Last fall SPOP opened New York’s only PROS – Personalized Recovery Oriented Services – program exclusively for older adults. The PROS model serves adults with serious and persistent mental illness (many of whom had been enrolled in SPOP’s Continuing Day Treatment Program) and emphasizes rehabilitation, skills acquisition, and integration into the community. “By focusing on goal-setting and life skills, we are able to offer an exciting schedule of groups and programs,” said Robert Franco, Director of the PROS program. “Our objective is to keep these adults healthy and independent, and we work with each one to develop achievable life goals, which can range from finding employment to losing weight to rebuilding relationships with family and grandchildren.” The PROS program regularly hosts social work student interns from Columbia University and the Silberman School of Social Work at
The social workers at SPOP represent the agency on a daily basis and provide individual and group therapy, home visits, counseling in multiple languages, outreach through senior centers, and, through PROS, life skills training and intensive rehabilitation.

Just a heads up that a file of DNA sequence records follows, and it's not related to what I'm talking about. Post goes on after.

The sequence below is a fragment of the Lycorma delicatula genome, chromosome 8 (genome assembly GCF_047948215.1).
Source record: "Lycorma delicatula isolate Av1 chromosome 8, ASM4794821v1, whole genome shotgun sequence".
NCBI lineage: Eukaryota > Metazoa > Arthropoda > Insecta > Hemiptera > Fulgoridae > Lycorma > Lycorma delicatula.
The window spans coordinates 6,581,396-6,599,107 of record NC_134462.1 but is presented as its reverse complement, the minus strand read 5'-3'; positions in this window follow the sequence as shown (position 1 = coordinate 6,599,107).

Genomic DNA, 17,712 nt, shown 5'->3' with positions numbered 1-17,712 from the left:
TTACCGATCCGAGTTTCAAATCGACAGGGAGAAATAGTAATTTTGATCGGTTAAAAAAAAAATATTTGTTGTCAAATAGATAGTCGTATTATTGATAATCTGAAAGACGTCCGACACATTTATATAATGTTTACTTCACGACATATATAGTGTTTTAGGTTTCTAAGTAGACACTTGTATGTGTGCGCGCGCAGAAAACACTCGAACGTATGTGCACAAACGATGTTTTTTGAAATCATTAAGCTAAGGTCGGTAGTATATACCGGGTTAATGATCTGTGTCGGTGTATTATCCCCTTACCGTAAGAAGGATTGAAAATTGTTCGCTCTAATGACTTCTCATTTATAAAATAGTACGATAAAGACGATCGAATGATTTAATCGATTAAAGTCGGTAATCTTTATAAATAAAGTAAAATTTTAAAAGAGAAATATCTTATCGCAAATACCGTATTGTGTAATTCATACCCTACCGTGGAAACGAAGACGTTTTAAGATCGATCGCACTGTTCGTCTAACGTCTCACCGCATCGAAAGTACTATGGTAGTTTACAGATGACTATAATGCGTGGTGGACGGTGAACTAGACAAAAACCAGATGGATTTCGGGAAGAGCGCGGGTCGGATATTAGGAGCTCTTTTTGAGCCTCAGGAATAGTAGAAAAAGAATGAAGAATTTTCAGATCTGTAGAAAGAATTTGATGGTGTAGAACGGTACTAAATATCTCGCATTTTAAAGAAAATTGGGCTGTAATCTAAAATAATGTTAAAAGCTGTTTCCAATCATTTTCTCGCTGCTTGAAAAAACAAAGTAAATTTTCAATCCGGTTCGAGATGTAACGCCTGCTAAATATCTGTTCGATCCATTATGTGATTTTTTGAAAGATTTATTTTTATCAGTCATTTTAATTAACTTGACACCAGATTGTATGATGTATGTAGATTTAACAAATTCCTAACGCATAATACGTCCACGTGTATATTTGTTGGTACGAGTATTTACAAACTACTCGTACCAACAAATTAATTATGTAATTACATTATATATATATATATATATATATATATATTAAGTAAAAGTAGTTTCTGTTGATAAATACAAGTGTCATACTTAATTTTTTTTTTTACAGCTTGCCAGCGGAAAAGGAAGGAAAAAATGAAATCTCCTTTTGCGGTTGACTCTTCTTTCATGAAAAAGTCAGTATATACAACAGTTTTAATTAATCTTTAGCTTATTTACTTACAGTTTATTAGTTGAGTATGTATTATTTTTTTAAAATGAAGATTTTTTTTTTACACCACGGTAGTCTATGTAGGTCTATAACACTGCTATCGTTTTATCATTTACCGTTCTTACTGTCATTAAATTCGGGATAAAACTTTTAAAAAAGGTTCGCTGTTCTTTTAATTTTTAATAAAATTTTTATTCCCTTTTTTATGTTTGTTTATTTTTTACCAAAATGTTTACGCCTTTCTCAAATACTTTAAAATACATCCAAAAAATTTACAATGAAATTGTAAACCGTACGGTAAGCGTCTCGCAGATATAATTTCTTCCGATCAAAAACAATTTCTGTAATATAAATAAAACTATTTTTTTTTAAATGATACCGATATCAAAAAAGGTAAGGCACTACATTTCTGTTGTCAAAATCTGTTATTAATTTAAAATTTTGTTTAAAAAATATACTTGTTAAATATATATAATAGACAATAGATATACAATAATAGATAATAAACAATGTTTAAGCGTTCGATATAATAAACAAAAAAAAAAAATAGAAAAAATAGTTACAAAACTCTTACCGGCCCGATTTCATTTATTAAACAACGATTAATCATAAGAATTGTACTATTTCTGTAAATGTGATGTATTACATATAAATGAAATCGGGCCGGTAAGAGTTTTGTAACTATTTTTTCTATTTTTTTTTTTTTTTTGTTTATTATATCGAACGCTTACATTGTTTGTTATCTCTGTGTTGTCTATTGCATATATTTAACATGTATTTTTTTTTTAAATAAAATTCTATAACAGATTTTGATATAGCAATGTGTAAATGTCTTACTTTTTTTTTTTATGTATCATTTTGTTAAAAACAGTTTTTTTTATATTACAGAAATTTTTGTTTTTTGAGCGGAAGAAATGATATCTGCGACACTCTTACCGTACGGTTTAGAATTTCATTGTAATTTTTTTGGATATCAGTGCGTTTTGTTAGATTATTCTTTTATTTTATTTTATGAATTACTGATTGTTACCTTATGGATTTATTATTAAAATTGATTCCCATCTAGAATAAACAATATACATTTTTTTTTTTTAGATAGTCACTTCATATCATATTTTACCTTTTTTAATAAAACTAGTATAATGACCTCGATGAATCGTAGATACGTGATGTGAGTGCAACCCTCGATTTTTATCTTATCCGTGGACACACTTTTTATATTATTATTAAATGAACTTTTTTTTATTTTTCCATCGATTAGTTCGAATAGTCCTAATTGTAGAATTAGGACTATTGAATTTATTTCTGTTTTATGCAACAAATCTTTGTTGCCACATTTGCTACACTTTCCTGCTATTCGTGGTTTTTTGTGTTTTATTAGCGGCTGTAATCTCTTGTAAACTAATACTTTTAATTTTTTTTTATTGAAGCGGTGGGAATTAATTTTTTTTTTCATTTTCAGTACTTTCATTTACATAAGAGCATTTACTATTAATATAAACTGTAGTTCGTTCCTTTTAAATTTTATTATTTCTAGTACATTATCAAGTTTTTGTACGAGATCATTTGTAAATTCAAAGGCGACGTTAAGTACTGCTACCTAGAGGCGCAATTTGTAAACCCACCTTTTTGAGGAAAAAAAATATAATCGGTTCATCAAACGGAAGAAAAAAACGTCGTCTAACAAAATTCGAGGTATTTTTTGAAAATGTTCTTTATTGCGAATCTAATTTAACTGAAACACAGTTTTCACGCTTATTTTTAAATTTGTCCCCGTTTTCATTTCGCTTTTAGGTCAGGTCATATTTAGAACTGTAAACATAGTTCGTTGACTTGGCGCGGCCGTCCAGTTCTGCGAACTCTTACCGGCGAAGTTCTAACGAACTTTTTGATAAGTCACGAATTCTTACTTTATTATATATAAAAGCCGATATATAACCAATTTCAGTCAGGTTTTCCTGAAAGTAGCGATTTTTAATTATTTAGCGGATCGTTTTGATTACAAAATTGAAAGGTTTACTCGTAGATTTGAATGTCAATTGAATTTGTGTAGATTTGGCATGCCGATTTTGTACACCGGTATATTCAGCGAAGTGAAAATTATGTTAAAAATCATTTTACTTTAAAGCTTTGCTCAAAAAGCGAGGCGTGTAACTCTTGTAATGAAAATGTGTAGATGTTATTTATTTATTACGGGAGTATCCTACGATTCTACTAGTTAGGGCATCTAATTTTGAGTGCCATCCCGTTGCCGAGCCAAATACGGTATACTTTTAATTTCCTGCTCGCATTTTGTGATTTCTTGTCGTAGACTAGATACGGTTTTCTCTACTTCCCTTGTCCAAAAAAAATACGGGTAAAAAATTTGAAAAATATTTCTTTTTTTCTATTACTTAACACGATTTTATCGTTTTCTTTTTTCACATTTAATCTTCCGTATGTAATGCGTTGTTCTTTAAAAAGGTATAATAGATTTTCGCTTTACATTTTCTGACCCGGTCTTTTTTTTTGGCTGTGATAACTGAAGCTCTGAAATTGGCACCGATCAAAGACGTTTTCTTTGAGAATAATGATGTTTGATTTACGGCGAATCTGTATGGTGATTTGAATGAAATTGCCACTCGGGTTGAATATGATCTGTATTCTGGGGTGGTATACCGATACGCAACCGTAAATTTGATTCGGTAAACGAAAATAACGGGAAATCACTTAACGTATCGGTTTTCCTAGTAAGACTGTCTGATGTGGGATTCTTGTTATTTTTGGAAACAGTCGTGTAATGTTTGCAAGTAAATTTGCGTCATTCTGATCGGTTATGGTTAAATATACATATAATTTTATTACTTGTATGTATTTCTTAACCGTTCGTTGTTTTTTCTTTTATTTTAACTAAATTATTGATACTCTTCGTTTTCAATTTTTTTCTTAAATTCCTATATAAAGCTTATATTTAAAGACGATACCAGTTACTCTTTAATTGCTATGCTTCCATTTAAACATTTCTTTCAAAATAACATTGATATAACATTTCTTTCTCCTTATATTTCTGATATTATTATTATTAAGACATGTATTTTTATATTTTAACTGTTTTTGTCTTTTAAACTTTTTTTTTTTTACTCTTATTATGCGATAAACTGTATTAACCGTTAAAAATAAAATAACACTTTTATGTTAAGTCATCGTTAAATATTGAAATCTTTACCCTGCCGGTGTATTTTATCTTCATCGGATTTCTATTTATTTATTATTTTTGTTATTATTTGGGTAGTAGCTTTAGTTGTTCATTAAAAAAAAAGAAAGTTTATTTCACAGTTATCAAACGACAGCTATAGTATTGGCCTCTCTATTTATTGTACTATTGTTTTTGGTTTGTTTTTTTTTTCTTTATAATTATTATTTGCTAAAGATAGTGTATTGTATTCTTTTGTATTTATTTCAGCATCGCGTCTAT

As SPOP moves into its fifth decade, its highest priority is to remain flexible and responsive. The dedicated social workers and other professionals at SPOP serve a population that is older and more diverse than 40 years ago, at the same time that they face new regulations and procedures in the health care industry. What remains unchanged is SPOP’s commitment to serve some of the most vulnerable and fragile members of the community. As the region’s leading provider of long-term in-home geriatric mental health care and a vital partner with medical providers and senior centers, SPOP is poised to play an important role in caring for many more generations of New Yorkers.